In the telecommunications industry, for example, transactions are measured in the hundreds and thousands of transactions per second. Consider mobile prepaid databases that need to be checked every time a transaction is made. Does the subscriber belong to my network? Is the subscriber entitled to the service? Does the subscriber have enough air time? This easily translates to millions and billions of transactions on that particular database. Consider the emergence of real-time user profiling for contextual advertising. This requires a large amount of storage for easily retrievable transactional information used for profiling. As the industry grows larger, the volume of transactions also grows quickly. These use cases can also apply in the world of big data. This creates the need to build not just bigger and bigger but also faster and faster systems.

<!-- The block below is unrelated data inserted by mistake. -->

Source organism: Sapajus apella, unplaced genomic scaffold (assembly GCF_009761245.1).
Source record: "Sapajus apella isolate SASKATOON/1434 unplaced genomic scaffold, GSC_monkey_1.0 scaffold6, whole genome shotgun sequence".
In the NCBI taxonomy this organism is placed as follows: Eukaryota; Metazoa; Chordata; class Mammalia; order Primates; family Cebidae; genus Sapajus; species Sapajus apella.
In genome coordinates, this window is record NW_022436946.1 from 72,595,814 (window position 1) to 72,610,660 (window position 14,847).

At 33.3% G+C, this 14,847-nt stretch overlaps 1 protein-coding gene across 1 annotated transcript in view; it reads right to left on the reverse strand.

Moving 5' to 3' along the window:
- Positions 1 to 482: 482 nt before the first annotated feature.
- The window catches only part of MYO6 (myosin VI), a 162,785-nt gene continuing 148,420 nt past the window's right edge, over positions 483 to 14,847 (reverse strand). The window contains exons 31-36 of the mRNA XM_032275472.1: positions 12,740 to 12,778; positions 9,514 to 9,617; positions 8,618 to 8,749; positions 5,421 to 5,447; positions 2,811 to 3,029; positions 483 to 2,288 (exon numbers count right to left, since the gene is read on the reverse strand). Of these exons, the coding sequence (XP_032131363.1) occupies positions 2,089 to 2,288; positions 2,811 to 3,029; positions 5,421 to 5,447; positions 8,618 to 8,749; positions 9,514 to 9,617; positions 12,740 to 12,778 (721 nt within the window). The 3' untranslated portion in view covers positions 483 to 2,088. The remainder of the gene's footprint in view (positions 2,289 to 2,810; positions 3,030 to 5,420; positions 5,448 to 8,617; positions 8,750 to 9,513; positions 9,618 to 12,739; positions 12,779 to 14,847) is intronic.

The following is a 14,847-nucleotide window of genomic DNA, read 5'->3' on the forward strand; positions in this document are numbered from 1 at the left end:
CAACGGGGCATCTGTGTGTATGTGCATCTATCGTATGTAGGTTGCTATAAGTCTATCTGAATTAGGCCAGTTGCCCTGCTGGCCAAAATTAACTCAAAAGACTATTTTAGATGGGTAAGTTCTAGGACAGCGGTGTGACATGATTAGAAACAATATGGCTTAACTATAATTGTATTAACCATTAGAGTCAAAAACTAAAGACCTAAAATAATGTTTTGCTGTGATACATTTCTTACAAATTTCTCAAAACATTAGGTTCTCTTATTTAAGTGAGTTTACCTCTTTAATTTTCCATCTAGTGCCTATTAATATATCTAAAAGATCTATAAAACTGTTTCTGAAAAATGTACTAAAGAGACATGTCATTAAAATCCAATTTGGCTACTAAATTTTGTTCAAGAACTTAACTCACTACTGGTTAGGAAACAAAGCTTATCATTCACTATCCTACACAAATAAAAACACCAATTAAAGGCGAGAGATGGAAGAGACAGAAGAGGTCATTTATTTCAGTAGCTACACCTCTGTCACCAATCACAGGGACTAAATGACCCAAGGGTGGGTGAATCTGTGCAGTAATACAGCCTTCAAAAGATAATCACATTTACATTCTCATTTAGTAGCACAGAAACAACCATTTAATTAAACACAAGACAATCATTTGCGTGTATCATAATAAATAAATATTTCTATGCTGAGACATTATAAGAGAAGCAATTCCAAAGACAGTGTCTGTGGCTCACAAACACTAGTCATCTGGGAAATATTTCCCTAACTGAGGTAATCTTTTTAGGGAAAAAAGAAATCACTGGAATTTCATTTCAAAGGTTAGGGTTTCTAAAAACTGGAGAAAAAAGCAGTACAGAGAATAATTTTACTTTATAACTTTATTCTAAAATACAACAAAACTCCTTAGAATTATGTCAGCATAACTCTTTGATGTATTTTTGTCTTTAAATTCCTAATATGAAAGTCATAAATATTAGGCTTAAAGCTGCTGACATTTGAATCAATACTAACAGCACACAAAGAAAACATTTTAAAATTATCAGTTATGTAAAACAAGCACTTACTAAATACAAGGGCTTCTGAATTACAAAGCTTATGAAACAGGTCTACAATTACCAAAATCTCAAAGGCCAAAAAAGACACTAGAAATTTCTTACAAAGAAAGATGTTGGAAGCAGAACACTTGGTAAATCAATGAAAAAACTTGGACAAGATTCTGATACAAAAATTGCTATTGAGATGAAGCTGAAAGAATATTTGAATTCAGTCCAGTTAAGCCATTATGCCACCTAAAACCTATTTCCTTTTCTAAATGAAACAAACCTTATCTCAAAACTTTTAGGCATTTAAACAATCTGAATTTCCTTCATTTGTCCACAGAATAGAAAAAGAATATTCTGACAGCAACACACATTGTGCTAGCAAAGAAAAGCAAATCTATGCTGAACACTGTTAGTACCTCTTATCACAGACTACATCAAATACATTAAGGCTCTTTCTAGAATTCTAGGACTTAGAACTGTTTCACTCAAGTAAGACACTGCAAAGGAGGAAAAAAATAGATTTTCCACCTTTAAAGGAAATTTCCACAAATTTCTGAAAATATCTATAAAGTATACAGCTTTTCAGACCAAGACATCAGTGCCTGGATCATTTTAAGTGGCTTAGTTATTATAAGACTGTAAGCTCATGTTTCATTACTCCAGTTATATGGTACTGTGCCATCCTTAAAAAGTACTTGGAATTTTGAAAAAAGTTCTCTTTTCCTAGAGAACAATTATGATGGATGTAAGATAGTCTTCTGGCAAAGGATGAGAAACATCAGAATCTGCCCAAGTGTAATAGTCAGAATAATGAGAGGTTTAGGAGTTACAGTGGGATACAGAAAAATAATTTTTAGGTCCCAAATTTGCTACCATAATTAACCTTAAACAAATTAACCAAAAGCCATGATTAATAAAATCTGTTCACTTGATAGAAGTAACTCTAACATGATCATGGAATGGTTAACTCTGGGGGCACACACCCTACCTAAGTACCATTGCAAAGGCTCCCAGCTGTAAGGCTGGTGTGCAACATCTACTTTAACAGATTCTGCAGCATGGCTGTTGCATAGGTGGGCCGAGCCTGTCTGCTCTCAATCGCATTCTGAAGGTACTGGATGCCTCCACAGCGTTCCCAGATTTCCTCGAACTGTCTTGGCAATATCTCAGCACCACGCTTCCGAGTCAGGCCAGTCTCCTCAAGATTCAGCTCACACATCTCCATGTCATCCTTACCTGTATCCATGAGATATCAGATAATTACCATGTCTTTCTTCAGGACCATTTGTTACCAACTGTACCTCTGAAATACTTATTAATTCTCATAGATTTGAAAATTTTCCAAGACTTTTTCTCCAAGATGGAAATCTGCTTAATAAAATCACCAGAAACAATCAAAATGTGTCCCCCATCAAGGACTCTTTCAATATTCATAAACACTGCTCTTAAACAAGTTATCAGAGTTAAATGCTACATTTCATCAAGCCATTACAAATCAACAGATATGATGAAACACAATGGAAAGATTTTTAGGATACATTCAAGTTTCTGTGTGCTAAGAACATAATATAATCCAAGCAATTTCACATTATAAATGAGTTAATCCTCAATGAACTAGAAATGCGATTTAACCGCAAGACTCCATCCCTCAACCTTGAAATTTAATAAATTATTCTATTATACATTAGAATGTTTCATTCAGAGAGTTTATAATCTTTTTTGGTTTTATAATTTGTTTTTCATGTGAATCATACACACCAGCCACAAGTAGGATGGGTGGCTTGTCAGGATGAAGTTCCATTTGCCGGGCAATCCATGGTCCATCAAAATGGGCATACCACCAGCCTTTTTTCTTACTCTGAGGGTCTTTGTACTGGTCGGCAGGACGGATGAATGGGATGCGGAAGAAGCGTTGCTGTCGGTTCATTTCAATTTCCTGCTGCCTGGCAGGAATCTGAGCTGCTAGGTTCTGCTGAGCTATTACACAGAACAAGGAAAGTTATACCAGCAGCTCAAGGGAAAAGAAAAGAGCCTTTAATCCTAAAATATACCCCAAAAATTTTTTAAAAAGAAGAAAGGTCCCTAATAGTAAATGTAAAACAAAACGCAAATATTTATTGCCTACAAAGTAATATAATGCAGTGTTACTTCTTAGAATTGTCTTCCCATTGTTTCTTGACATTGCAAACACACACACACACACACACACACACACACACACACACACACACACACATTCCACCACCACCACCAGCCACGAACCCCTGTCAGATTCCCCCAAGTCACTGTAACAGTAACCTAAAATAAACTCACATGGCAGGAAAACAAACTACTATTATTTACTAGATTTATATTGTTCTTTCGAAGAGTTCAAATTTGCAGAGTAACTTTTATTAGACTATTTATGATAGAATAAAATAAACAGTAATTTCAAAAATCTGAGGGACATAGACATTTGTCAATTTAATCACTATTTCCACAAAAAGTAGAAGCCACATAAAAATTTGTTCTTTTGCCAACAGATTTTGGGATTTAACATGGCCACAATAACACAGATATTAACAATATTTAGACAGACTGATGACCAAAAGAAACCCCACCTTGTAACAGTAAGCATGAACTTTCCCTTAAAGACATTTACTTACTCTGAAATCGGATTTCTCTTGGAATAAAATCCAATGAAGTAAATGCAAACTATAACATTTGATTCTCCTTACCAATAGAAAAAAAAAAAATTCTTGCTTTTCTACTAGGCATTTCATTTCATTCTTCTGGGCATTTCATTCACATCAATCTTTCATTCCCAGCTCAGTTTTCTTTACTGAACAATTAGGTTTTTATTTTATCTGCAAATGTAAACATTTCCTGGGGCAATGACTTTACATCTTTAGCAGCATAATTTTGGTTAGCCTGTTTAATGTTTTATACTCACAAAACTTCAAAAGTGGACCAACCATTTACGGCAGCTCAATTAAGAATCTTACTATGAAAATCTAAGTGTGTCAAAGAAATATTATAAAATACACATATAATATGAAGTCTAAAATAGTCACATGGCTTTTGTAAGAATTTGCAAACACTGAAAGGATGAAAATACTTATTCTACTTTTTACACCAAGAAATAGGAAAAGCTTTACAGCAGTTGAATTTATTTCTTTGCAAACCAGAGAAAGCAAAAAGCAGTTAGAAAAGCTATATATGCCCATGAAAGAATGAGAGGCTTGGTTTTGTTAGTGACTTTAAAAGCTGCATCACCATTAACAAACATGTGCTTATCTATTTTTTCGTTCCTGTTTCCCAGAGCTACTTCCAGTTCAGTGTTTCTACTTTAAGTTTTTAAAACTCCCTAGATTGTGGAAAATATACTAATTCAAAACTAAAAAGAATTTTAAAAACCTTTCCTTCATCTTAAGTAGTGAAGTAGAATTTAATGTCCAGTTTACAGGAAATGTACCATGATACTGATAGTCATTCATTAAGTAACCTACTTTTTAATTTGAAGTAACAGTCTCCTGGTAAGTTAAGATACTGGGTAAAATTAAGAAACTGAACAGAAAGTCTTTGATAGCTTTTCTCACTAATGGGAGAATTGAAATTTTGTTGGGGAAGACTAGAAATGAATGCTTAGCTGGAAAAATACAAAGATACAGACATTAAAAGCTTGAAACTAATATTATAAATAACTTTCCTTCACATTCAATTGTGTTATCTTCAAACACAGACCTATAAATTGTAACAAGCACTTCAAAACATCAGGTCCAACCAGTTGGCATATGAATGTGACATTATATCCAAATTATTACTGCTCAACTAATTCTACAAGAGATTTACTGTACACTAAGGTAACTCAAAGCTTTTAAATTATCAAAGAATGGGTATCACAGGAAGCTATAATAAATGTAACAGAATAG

Read more: Using In-memory Computing to Manage Big Data